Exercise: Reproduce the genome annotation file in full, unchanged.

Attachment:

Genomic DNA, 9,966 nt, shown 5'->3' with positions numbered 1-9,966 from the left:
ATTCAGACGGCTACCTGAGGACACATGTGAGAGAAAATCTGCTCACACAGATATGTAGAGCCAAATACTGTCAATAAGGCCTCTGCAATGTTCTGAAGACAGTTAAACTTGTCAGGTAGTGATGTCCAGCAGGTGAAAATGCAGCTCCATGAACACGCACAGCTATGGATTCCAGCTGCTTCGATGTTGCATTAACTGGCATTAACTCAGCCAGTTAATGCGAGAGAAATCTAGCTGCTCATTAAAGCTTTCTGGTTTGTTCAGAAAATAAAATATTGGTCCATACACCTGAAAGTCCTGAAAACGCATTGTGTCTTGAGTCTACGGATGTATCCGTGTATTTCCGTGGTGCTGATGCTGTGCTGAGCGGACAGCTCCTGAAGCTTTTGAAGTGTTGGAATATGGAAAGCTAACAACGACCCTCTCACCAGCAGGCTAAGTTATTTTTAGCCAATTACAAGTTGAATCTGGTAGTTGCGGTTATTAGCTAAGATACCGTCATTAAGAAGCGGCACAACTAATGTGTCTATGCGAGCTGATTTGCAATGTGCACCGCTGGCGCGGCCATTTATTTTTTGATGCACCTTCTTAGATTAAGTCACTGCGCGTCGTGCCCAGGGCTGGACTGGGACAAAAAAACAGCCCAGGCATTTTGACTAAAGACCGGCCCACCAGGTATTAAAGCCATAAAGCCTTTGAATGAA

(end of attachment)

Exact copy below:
Genomic DNA, 9,966 nt, shown 5'->3' with positions numbered 1-9,966 from the left:
ATTCAGACGGCTACCTGAGGACACATGTGAGAGAAAATCTGCTCACACAGATATGTAGAGCCAAATACTGTCAATAAGGCCTCTGCAATGTTCTGAAGACAGTTAAACTTGTCAGGTAGTGATGTCCAGCAGGTGAAAATGCAGCTCCATGAACACGCACAGCTATGGATTCCAGCTGCTTCGATGTTGCATTAACTGGCATTAACTCAGCCAGTTAATGCGAGAGAAATCTAGCTGCTCATTAAAGCTTTCTGGTTTGTTCAGAAAATAAAATATTGGTCCATACACCTGAAAGTCCTGAAAACGCATTGTGTCTTGAGTCTACGGATGTATCCGTGTATTTCCGTGGTGCTGATGCTGTGCTGAGCGGACAGCTCCTGAAGCTTTTGAAGTGTTGGAATATGGAAAGCTAACAACGACCCTCTCACCAGCAGGCTAAGTTATTTTTAGCCAATTACAAGTTGAATCTGGTAGTTGCGGTTATTAGCTAAGATACCGTCATTAAGAAGCGGCACAACTAATGTGTCTATGCGAGCTGATTTGCAATGTGCACCGCTGGCGCGGCCATTTATTTTTTGATGCACCTTCTTAGATTAAGTCACTGCGCGTCGTGCCCAGGGCTGGACTGGGACAAAAAAACAGCCCAGGCATTTTGACTAAAGACCGGCCCACCAGGTATTAAAGCCATAAAGCCTTTGAATGAA